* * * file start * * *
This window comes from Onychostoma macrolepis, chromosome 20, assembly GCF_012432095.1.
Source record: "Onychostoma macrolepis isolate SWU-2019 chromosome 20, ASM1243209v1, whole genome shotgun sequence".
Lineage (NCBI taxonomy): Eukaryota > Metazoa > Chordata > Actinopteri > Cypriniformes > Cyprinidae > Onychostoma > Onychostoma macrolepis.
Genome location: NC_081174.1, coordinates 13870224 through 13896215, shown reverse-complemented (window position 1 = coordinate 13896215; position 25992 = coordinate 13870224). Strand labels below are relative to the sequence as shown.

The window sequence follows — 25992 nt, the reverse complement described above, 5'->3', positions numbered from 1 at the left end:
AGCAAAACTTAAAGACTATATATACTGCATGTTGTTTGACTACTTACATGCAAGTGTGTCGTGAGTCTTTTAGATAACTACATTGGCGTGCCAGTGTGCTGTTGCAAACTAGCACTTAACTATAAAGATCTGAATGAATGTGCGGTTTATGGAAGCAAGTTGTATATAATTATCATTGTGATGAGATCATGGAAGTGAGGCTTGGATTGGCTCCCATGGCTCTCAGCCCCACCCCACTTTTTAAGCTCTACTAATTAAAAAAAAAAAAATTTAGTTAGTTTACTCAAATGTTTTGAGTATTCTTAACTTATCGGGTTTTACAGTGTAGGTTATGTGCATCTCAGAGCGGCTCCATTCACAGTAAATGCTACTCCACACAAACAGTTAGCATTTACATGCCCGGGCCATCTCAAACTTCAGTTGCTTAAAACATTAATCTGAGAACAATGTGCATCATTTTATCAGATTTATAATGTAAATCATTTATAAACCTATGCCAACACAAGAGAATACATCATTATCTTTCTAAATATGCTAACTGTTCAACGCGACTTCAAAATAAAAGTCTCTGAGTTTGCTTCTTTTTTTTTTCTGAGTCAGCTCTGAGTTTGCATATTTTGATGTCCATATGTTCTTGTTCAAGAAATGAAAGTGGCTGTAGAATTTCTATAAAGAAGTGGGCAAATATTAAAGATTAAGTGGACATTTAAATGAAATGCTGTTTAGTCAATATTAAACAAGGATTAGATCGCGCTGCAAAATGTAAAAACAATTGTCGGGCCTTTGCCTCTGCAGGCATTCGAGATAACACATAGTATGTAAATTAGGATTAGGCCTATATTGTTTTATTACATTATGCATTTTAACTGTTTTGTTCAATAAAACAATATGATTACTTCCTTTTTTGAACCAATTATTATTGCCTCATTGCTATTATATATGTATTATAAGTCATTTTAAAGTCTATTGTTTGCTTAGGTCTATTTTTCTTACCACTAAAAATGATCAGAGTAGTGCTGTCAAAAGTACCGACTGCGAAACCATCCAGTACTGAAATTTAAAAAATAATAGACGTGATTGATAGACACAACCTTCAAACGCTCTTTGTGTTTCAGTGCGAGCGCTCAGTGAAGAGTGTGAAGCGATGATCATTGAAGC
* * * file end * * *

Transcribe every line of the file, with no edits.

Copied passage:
This window comes from Onychostoma macrolepis, chromosome 20, assembly GCF_012432095.1.
Source record: "Onychostoma macrolepis isolate SWU-2019 chromosome 20, ASM1243209v1, whole genome shotgun sequence".
Lineage (NCBI taxonomy): Eukaryota > Metazoa > Chordata > Actinopteri > Cypriniformes > Cyprinidae > Onychostoma > Onychostoma macrolepis.
Genome location: NC_081174.1, coordinates 13870224 through 13896215, shown reverse-complemented (window position 1 = coordinate 13896215; position 25992 = coordinate 13870224). Strand labels below are relative to the sequence as shown.

The window sequence follows — 25992 nt, the reverse complement described above, 5'->3', positions numbered from 1 at the left end:
AGCAAAACTTAAAGACTATATATACTGCATGTTGTTTGACTACTTACATGCAAGTGTGTCGTGAGTCTTTTAGATAACTACATTGGCGTGCCAGTGTGCTGTTGCAAACTAGCACTTAACTATAAAGATCTGAATGAATGTGCGGTTTATGGAAGCAAGTTGTATATAATTATCATTGTGATGAGATCATGGAAGTGAGGCTTGGATTGGCTCCCATGGCTCTCAGCCCCACCCCACTTTTTAAGCTCTACTAATTAAAAAAAAAAAAATTTAGTTAGTTTACTCAAATGTTTTGAGTATTCTTAACTTATCGGGTTTTACAGTGTAGGTTATGTGCATCTCAGAGCGGCTCCATTCACAGTAAATGCTACTCCACACAAACAGTTAGCATTTACATGCCCGGGCCATCTCAAACTTCAGTTGCTTAAAACATTAATCTGAGAACAATGTGCATCATTTTATCAGATTTATAATGTAAATCATTTATAAACCTATGCCAACACAAGAGAATACATCATTATCTTTCTAAATATGCTAACTGTTCAACGCGACTTCAAAATAAAAGTCTCTGAGTTTGCTTCTTTTTTTTTTCTGAGTCAGCTCTGAGTTTGCATATTTTGATGTCCATATGTTCTTGTTCAAGAAATGAAAGTGGCTGTAGAATTTCTATAAAGAAGTGGGCAAATATTAAAGATTAAGTGGACATTTAAATGAAATGCTGTTTAGTCAATATTAAACAAGGATTAGATCGCGCTGCAAAATGTAAAAACAATTGTCGGGCCTTTGCCTCTGCAGGCATTCGAGATAACACATAGTATGTAAATTAGGATTAGGCCTATATTGTTTTATTACATTATGCATTTTAACTGTTTTGTTCAATAAAACAATATGATTACTTCCTTTTTTGAACCAATTATTATTGCCTCATTGCTATTATATATGTATTATAAGTCATTTTAAAGTCTATTGTTTGCTTAGGTCTATTTTTCTTACCACTAAAAATGATCAGAGTAGTGCTGTCAAAAGTACCGACTGCGAAACCATCCAGTACTGAAATTTAAAAAATAATAGACGTGATTGATAGACACAACCTTCAAACGCTCTTTGTGTTTCAGTGCGAGCGCTCAGTGAAGAGTGTGAAGCGATGATCATTGAAGC